Born in Enfield in 1911 Jack Howe attended the local grammar school and then enrolled to study architecture at the Regent Street Polytechnic. During the final two years he studied in the evening while working full-time for the architect Joseph Emberton during the day. In 1934 Howe was elected an associate to the Royal Institute of British Architects. He joined E. Maxwell Fry, where he oversaw the construction of Impington Village College, a revolutionary experiment in providing education for all in a single building. Due to a very tight budget Howe had to redesign almost every detail but succeeded in ensuring it was built in the spirit of the original conception of Walter Grophius (Hon.RDI), founder of the Bauhaus, who had become Fry’s partner and Henry Morris, Director of Education for Cambridgeshire, who had pioneered the idea of the village college. Morris commissioned Howe to prepare an architectural brief for another proposed college, which was subsequently used as a model for the Ministry of Education’s publication, New Colleges of Further Education. At the end of the war Howe set up his own practice and was made consultant to the schools division of the London County Council (LCC) buildings.
Other projects for which Howe had responsibility while he worked for Fry included the Central London Electricity Board’s Regent Street showroom, the Sun House in Hampstead and Miramonte in Kingston. Howe left the practice in 1940 to work with Holland, Hannan & Cubitts Ltd on the Royal Ordnance factories at Wrexham and Ranskill. Four years later he became an associate partner at Arcon where he researched and developed experimental building methods in light alloys, steelwork and plastics, which led to the design for the Mark 4 prefabricated house, of which 41,000 were subsequently produced. He also designed the Mark II and V prefabs.
Influenced by Walter Gropius, who designed things for the interiors of houses when he was working with Fry, and couldn’t find designs he liked, Howe always worked to commissions and would turn down work rather than compromise on the design, whether it was architecture, product or industrial design. The wall clock he designed for Gent appeared in nearly every classroom in Britain. He also designed products for Morphy Richards, Thermos, Heals (including a sideboard for the Britain Can Make It exhibition). Much of his industrial design work was connected with electronics or transport. As a consultant to the British Transport Commission he designed diesel locomotives, trains for East Kent electrification, railway stations and their equipment. He is best remembered for the Blue Pullman train, now long gone. He won the 1969 Duke of Edinburgh’s Prize for Elegant Design for the Chubb cash dispenser MD2.
Although he resisted the invitation from Leslie Martin to take responsibility for the interior of the Royal Festival Hall Howe did design the litterbins and lighting for the Festival of Britain (1951). Howe designed the Kodak pavilion for the 1958 Brussels World Fair and his former assistant, and future RDI, Kenneth Grange was brought in to design the interior displays. He won the top design award twice for his exhibition stand for Chubb (1966, 1969) and was the official architect for the British Trade Fair, Moscow (1961).
Brian O’Rorke, Master of the Faculty told his fellow designers in 1962 that Howe was the first designer to receive the distinction of Royal Designer for Industry (RDI) for his work with engineering products and industrial equipment. Howe also served as Master of the Faculty of RDIs, a Vice-President of the Royal Society of Arts (RSA), from 1975 to 1977 and sat on the RSA’s Industrial Design Bursaries Board. His 1963 Presidential Address to the Society of Industrial Artists & Designers (SIAD) was on the subject of ‘The Responsibility of the Designer’. Howe was active on the Design Council’s Design Index and Street Furniture committees (1956) and served on their design awards judging panel (1972); he was a competition assessor of designs for the Scottish Gas Board (1960); a member of the committee for traffic signs at the Ministry of Transport (1962-63); a judge for the British Museum Design Award and an external assessor for art schools up and down the country, including the Royal College of Art and Central School of Art and Design.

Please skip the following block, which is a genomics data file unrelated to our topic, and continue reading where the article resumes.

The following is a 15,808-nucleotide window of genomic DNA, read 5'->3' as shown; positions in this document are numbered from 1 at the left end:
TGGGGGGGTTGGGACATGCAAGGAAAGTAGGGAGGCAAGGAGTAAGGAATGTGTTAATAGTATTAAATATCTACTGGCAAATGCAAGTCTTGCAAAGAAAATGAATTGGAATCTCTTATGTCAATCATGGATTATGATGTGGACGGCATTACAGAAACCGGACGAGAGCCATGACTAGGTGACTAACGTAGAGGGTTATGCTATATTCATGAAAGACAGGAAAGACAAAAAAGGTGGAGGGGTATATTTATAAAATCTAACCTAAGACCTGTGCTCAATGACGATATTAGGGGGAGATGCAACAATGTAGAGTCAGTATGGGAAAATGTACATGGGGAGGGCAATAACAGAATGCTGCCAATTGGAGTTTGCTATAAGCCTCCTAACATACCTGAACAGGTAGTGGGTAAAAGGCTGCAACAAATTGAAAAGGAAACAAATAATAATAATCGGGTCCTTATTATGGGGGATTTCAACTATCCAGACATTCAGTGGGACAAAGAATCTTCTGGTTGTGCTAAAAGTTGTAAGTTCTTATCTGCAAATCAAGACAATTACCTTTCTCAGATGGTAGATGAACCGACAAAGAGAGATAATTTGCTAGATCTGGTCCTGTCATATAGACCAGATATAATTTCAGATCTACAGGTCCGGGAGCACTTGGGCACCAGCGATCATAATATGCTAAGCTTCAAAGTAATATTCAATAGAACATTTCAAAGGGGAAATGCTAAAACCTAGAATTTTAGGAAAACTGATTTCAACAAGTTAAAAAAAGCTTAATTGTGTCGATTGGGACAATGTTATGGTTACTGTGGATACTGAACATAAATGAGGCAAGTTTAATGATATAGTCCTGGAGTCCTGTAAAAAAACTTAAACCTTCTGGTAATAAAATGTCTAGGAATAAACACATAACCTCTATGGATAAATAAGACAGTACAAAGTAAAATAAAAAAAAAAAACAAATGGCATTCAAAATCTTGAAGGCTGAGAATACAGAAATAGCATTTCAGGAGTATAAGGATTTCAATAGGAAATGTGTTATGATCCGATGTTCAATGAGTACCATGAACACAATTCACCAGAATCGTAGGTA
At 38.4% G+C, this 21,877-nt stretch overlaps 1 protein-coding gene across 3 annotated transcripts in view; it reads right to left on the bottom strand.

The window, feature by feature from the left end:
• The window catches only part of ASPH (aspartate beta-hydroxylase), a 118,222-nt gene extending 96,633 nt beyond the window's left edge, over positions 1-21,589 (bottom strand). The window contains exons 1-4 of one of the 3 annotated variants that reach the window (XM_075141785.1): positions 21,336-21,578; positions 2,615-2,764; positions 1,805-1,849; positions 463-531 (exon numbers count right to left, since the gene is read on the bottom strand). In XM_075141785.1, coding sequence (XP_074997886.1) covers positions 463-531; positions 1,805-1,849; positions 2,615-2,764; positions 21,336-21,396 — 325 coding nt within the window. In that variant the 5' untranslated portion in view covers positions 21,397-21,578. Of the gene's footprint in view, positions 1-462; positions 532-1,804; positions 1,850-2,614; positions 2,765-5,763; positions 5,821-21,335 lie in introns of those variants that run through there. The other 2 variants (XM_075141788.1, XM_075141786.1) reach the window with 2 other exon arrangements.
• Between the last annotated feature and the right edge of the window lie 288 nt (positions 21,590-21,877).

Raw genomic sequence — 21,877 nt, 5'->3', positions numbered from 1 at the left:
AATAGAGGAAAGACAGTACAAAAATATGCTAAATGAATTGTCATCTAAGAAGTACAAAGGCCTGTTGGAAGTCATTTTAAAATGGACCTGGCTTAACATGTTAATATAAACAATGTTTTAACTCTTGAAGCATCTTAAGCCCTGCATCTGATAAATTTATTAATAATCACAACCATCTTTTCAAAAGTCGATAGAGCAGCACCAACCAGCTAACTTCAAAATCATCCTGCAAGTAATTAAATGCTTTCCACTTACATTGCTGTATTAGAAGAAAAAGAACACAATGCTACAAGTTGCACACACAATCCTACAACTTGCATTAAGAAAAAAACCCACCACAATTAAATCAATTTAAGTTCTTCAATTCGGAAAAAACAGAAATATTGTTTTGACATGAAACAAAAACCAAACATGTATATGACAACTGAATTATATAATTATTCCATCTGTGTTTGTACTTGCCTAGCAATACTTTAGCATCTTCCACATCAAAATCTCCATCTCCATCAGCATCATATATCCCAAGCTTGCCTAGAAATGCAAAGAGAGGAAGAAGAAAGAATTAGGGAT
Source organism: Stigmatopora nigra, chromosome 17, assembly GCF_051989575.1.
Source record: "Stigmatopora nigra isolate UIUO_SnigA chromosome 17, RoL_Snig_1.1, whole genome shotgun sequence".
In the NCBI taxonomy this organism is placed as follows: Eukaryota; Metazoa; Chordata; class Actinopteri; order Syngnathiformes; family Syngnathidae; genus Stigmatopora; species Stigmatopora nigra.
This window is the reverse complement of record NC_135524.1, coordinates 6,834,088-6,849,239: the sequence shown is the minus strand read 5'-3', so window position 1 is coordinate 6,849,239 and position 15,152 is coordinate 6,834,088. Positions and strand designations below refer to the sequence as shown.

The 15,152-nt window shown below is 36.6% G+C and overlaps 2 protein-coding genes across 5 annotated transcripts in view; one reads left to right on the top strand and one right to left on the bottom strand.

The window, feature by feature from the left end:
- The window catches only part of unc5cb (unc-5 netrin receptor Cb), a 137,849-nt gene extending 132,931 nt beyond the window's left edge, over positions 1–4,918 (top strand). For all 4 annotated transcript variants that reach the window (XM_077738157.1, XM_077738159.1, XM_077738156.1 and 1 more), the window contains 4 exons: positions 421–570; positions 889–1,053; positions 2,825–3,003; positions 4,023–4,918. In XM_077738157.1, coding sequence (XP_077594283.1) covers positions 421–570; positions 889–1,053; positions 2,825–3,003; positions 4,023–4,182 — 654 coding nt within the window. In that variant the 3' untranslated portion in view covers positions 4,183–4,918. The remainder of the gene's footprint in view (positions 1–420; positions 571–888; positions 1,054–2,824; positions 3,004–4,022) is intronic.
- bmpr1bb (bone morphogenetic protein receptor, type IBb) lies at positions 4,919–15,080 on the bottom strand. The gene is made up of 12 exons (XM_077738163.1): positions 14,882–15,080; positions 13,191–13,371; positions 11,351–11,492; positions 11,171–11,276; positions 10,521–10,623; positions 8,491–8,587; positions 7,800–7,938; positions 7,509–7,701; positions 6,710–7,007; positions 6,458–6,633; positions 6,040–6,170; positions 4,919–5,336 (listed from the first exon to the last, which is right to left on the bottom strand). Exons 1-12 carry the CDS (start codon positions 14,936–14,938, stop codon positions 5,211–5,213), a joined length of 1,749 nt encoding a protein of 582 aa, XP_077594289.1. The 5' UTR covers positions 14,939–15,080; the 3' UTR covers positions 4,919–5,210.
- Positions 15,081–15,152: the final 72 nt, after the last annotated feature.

Jack Howe said ‘I believe in intuition. I think that’s the difference between a designer and an engineer – I make a distinction between engineers and engineering designers. An engineering design is just as creative as any sort of design’ and when he took the chair for a talk on design by Professor L. Bruce Archer, Head of Department of Design Research, Royal College of Art, at the Royal Society of Arts Howe told the audience that he thought it was significant that Professor Archer started his career as an engineering designer…it has given him exactly the right background for his subsequent research into design methods and management’.
Howe paid tribute to a former RDI Master, Sir Misha Black, in the November 1977 issue of the RSA Journal (vol.125). Black’s influence, he said, ‘did much to establish better understanding between industry and the design profession, and he gave design education a realism which could be appreciated by the business world’. Howe also wrote the obituaries in the RSA Journal for the industrial designer Douglas Scott RDI (1913-1990) and for the English architect and town planner Gordon Cullen CBE RDI (1914-1994), who had studied with Howe at Regent Street Polytechnic.
Howe gradually retired in stages during his seventies and he died on 3rd December 2003 at the age of 92.
Britain Can Make It Exhibition Catalogue 1946
- Group P: Furniture – item 16
- Group RR: Furnished Rooms – item 333
Jack Howe: A Designed Life. DVD (London: Susan Wright & Martin Mortimore, 2015)
Original image reference: GB-1837-DES-DCA-30-1-POR-H-80-1. Design Council Archive, University of Brighton Design Archives.